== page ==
One striking thing about this is the government has long been aware that indoor air pollution is a potential problem. But according to currently prevailing Indoor Air Quality standards, there was nothing wrong with the air in the schools. Filters were installed because of an essentially unwarranted panic about natural gas.
And while Los Angeles is a fairly high-pollution part of the country, outdoor particulate levels are higher in many areas — including New York, Chicago, and Houston — than they were in the impacted neighborhood. In other words, there’s no reason to think the impacted schools were unusually deficient in their air quality. They just happen to be the ones that installed filters.
Those are big gains, and they help explain why there is so much enthusiasm about KIPP in some quarters, even as charter schools remain politically controversial and charters in general seem to produce roughly average results.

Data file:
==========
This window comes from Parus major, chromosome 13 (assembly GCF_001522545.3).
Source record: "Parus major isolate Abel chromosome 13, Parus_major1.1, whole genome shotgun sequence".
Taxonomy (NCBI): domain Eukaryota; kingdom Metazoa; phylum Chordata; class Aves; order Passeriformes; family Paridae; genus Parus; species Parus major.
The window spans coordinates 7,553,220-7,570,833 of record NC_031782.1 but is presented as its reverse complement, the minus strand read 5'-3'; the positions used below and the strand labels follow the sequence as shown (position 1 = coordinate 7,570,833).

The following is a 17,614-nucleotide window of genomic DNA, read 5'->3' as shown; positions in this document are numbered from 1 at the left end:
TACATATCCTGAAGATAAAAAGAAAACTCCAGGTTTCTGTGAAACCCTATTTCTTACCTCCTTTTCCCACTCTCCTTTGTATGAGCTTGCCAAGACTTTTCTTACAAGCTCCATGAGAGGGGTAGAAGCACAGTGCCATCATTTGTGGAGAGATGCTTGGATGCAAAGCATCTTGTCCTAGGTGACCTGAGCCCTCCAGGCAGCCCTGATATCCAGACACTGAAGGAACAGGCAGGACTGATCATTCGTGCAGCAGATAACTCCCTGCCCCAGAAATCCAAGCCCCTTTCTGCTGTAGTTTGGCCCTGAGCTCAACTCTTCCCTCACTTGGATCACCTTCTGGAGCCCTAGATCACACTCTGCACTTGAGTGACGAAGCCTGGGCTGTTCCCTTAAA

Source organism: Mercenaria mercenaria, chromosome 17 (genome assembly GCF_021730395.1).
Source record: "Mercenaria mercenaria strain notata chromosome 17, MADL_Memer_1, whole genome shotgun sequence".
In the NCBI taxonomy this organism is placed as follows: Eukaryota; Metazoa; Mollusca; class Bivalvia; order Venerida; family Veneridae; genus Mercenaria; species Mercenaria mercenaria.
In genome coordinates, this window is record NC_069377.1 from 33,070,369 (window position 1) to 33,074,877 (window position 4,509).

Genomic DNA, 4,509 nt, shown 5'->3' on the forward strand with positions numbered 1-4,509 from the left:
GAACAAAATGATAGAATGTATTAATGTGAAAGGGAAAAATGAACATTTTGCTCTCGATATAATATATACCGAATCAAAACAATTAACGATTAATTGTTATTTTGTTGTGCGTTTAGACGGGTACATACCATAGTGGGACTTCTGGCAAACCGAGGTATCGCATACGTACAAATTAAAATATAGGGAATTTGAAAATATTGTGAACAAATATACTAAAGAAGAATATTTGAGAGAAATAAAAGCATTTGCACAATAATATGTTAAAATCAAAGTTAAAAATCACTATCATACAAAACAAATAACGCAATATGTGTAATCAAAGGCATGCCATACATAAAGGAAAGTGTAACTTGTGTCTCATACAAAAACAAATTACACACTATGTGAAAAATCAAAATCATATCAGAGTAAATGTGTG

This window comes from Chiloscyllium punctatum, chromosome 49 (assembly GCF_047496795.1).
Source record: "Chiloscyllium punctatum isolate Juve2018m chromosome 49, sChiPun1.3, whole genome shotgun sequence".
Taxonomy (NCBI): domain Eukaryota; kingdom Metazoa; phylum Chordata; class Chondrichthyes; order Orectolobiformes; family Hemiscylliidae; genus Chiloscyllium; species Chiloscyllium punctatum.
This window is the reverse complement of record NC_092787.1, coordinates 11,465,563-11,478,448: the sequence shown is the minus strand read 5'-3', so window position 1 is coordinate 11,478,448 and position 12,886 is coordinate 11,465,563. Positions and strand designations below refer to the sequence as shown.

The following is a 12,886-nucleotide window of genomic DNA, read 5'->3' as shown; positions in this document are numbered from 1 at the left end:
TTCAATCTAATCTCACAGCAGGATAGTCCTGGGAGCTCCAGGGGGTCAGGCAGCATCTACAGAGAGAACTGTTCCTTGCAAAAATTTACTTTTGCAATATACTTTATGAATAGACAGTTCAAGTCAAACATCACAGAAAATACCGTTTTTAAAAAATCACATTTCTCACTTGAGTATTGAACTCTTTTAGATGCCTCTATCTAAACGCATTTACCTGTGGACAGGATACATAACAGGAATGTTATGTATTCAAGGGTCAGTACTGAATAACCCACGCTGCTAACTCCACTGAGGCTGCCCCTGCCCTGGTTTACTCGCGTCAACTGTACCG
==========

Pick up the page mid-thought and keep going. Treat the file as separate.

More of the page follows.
This is bigger than the impact of letting kids benefit from clean air for four months. But installing the full suite of air filters costs about $1,000 per classroom, and continuing to operate them beyond the first year is cheaper than that. And best of all, unlike totally reworking school operations, it could be scaled up very quickly.
It would be almost trivially easy to get a variety of school districts all around the country to randomly select schools for the installation of air filters. That would rapidly generate a ton of additional data, and if the results continued to be promising, the initiative could be made universal very quickly.
The benefits, on their face, would be extremely large at a relatively low cost. And since air pollution is generally worse in lower-income communities, you would not only raise test scores nationally, but make progress on the big socioeconomic gaps in student achievement that have proven very difficult to remedy.
Prior to my black belt test, my instructor Seth Shamp asked me to write something that expressed what jiu-jitsu — the art itself, as well as the journey I’ve been on — means to me. This is what I wrote. At the end of the post, you can see a video of my black belt speech and listen to a podcast we did about the journey. — Jeff